As a mom, I want my son to just do things my way.
As a writer, it is easy to do the same thing to the characters in my books.
Instead of allowing them to be their own entities, I tried to make them into what I envision.
As if my preconceived notions and limited understanding of the big picture are enough.
I strive to gain more knowledge every day.
I want to learn more.
Then I realized the more I know, the less I truly know.For every new fact, and every earned insight or life lesson I gain, there are hundreds of new questions I encounter.
It may seem daunting at first, but don't let it get you down.
Embrace your own limits and step over them.
This epiphany struck during church this last Sunday.
My husband and I work hard to make my son learn he needs to be quiet and respectful in church.
No loud sounds. No running down the isle. No sleeping on the pew.
The list continues.
I've even used the "because I said so" line in my best stern whisper.Now he wants to know why.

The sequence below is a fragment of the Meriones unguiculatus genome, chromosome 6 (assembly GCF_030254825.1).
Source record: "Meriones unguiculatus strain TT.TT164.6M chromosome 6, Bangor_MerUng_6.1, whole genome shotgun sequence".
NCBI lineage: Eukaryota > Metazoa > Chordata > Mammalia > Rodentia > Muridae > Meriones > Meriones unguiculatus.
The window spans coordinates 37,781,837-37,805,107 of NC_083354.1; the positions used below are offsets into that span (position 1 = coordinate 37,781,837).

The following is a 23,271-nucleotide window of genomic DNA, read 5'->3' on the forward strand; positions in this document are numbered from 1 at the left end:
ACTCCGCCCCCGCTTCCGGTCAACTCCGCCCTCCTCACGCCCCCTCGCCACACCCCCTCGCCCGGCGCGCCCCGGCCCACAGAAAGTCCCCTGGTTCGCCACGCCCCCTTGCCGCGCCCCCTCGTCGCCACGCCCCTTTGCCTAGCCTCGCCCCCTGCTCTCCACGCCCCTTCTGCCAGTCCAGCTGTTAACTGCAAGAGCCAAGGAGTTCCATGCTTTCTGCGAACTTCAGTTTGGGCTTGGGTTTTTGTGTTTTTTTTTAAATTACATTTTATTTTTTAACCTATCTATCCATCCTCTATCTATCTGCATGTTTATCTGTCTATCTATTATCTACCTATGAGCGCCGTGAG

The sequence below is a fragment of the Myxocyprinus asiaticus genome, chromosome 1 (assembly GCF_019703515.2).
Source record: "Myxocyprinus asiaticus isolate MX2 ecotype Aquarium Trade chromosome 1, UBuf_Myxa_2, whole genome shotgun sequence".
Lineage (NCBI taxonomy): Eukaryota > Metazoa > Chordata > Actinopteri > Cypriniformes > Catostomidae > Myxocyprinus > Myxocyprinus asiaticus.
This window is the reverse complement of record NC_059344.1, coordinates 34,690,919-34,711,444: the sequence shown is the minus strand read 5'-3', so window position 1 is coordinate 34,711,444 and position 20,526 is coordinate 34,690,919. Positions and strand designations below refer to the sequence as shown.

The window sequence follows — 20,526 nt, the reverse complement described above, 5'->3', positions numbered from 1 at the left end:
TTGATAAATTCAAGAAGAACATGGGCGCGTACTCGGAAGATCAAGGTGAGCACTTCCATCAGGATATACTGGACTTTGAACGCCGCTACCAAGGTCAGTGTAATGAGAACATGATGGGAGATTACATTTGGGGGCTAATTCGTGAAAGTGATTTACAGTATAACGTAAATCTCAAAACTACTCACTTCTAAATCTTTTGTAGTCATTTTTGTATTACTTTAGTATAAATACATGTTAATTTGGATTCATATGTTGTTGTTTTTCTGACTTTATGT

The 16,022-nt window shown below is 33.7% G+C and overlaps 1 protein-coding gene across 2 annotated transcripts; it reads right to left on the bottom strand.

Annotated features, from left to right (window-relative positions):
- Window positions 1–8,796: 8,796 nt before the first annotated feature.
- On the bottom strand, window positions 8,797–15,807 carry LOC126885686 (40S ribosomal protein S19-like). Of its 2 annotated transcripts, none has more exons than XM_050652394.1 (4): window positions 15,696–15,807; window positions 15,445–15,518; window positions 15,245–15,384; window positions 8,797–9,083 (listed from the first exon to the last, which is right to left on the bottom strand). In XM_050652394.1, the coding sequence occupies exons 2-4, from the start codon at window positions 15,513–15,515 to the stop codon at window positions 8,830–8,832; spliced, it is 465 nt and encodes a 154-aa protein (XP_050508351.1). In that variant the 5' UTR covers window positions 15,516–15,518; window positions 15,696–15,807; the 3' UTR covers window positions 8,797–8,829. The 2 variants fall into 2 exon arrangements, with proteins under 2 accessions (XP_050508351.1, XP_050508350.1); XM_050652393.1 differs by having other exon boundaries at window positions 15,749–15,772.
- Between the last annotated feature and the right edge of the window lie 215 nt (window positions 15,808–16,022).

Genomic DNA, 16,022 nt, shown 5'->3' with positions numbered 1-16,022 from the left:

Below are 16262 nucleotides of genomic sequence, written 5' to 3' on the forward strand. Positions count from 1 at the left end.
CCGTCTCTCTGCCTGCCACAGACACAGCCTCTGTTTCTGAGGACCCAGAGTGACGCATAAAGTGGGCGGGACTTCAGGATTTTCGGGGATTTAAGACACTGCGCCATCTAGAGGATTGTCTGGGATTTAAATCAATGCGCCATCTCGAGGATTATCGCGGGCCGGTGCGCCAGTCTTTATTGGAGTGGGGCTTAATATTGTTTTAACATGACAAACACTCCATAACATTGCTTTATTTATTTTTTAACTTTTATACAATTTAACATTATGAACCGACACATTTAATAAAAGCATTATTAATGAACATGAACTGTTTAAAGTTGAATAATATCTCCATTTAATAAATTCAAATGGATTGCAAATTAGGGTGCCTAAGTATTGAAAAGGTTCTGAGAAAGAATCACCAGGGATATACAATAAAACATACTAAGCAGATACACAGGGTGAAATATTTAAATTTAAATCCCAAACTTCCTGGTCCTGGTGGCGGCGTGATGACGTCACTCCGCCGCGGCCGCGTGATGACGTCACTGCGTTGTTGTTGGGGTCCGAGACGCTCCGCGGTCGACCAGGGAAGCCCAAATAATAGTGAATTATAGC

If we hadn't taken time to start answering this question, the ones that followed may not have been asked.
If I didn't show compassion like God with Jonah, I never would have hear him shout for the whole congregation to hear, "Hey look! It's Mom!" as I walked up to cantor, to sing the psalm.
The same holds true for writing.
If I didn't listen to my characters and just continued writing things my way, some awesome twists wouldn't have happened.
My son is better for not listening to the power trip of "because I said so".
He is now starting on his own journey of faith, not just doing the motions.
He doesn't simply follow the directions for his Legos, he revises them to be better engineered.
My books are better for not following the original outline "because I said so".
The characters have become more dimensional, realistic to Readers.
The plots have become surprisingly unpredictable, but cohesive.
From the statement "because I said so" comes the logical and reflexive response "why?".
Now I strive to find an answer for every "why" question.